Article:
For Highlands neighbor and independent school leader, Vince Watchorn, our history informs our future. That history is all around us. And that future starts now.
“Look up!” he says. “If you look at the architecture [and] read the plaques, your mindset will start to shift. You won’t just see right now. You’ll see how we got here. And the more we understand how we got here, the better we can plot where we’re going.”
Vince is Wilmington born and raised, a graduate, former Trustee, former teacher, and Alumni Service Award recipient of The Tatnall School.
As an independent school leader with more than 25 years of experience including as head of Providence Country Day School, his work has increasingly focussed on equity and inclusion. He says it’s been an area of interest since being immersed in an especially impactful African American Studies curriculum as a Tatnall student in the Eighties.
“We were reading Richard Wright and Langston Hughes and Maya Angelou. Some schools struggle still to get those authors on the reading list. So it was a place where we were really expanding mindset, I think, about race.”
“The diversity [and] inclusion piece has been what I’ve really been drawn to, because it’s where we have the greatest need, and where we, as a culture, just can’t seem to get out of our own way to address a lot of the systemic problems that we’ve developed over centuries.”
“If we can see the system of racism,” he says, “We can work to interrupt it: breaking stereotypes, calling out a racist joke, [or] thinking about where we spend our money.”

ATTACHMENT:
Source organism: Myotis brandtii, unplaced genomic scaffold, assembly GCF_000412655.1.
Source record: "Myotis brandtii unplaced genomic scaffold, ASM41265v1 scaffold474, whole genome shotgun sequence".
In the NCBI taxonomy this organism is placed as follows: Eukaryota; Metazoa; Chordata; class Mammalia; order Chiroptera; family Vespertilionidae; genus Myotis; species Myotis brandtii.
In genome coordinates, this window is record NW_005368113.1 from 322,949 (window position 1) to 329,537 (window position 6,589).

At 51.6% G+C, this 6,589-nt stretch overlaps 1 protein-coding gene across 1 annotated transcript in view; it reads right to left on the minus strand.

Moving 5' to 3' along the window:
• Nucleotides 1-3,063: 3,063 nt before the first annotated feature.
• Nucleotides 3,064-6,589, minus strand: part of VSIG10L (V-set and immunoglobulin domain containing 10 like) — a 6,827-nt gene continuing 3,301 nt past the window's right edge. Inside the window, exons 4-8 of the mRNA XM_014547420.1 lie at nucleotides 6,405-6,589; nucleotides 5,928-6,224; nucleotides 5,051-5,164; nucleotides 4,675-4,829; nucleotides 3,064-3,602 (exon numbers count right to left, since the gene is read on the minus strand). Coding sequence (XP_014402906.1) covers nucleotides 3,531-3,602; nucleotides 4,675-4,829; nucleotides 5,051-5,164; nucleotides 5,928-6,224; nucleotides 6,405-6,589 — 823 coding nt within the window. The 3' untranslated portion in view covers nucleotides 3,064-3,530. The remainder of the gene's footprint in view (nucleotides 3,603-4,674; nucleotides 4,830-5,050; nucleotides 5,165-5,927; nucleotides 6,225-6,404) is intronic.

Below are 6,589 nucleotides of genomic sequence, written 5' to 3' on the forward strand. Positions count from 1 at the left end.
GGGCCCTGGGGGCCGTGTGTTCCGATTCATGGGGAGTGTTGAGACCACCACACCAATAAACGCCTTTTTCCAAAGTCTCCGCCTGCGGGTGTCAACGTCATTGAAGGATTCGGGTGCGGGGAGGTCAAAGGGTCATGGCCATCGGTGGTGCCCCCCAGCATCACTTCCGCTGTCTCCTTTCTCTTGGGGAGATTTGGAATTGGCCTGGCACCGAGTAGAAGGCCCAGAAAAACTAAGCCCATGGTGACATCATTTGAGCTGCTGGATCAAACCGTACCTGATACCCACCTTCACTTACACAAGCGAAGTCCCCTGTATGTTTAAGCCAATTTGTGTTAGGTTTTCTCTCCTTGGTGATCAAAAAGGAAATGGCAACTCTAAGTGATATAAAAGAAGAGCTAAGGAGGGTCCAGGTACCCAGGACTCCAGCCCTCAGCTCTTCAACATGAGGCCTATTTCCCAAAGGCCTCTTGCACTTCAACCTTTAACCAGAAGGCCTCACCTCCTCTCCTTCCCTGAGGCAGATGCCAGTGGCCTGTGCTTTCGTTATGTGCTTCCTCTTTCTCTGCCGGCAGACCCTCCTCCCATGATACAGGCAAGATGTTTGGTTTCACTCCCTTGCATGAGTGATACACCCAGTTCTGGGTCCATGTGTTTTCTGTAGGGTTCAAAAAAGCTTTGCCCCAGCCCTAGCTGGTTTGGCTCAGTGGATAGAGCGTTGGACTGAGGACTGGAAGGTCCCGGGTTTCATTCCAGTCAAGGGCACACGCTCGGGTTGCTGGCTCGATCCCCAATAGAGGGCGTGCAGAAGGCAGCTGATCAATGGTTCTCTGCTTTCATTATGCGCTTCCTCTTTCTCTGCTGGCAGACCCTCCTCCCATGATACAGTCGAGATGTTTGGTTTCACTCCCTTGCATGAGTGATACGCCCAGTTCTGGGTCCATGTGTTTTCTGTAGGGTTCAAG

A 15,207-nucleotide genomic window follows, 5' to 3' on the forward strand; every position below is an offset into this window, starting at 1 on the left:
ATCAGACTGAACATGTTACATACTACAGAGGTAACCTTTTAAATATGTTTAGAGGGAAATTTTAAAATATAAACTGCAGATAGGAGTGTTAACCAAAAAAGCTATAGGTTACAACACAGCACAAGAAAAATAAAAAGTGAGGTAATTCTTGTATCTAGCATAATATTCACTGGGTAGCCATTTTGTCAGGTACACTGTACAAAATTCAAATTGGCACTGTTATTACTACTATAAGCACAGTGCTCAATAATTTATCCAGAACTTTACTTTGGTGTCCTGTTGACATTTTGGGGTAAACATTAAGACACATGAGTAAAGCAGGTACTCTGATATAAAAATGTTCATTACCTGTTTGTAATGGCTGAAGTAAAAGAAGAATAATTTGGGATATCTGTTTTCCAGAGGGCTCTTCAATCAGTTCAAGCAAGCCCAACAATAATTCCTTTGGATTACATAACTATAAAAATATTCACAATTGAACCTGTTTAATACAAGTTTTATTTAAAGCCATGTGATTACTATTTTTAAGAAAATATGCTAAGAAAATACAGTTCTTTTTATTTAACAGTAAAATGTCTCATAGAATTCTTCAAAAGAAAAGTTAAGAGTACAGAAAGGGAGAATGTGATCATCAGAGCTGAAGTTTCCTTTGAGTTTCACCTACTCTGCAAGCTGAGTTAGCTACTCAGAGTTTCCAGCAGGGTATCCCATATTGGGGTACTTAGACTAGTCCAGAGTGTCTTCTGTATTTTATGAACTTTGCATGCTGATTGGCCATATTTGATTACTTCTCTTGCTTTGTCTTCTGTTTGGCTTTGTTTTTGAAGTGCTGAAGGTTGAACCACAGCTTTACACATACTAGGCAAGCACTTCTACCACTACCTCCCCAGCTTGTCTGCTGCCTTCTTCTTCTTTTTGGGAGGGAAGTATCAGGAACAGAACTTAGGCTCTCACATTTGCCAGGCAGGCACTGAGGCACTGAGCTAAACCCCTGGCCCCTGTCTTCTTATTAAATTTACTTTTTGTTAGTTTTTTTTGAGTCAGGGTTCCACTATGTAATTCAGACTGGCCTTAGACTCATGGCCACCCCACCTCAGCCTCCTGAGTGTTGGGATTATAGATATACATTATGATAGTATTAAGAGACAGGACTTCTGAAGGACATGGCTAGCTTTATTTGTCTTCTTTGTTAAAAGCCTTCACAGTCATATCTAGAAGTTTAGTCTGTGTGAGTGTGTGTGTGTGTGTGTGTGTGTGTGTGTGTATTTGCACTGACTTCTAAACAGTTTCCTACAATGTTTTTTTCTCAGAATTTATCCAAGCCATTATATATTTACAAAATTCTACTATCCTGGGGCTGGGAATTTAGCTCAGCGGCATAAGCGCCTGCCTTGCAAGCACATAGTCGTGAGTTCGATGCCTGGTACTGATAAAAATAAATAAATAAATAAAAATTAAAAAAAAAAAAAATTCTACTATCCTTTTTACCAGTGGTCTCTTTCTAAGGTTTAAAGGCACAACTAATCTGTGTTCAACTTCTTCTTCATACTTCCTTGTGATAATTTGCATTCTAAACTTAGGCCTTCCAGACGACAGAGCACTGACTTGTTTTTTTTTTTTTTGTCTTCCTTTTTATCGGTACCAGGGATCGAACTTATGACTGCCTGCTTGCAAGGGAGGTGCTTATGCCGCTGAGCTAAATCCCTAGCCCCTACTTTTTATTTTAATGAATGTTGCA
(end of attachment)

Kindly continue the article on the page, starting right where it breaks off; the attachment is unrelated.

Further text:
“Maybe the most exciting thing happening in all of Wilmington right now is the Reach Riverside redevelopment program downtown. It’s just an astonishing sort of cradle to college education program, holistic community revitalization effort that’s built on community voice. It is unbelievably important.”
Vince’s passion for local history brings together this commitment to our future. As President of Friends of Cooch’s Bridge Historical Site, he is working to preserve, protect and study the site of the 1777 Battle of Cooch’s Bridge, located on Old Baltimore Pike in Newark, Delaware.
“There’s relevant history that goes back to when the Lenape roamed hundreds of years ago, before they were driven away by European settlement. There’s milling history. The infrastructural footprint is still there. You can go and see all the different water forces still in place to drive the different mills.”
“There’s even a huge stand of old growth forest! You can’t believe you’re within 100 yards of I-95!”
“The opportunity to tell a full and complete story, where a full and complete story has not been told before,” Vince says, “and to engage and provide broader access [to the community] is compelling.”
“And the opportunity to explore African American History in an area that we haven’t had the chance to as part of Delaware’s history is really important.”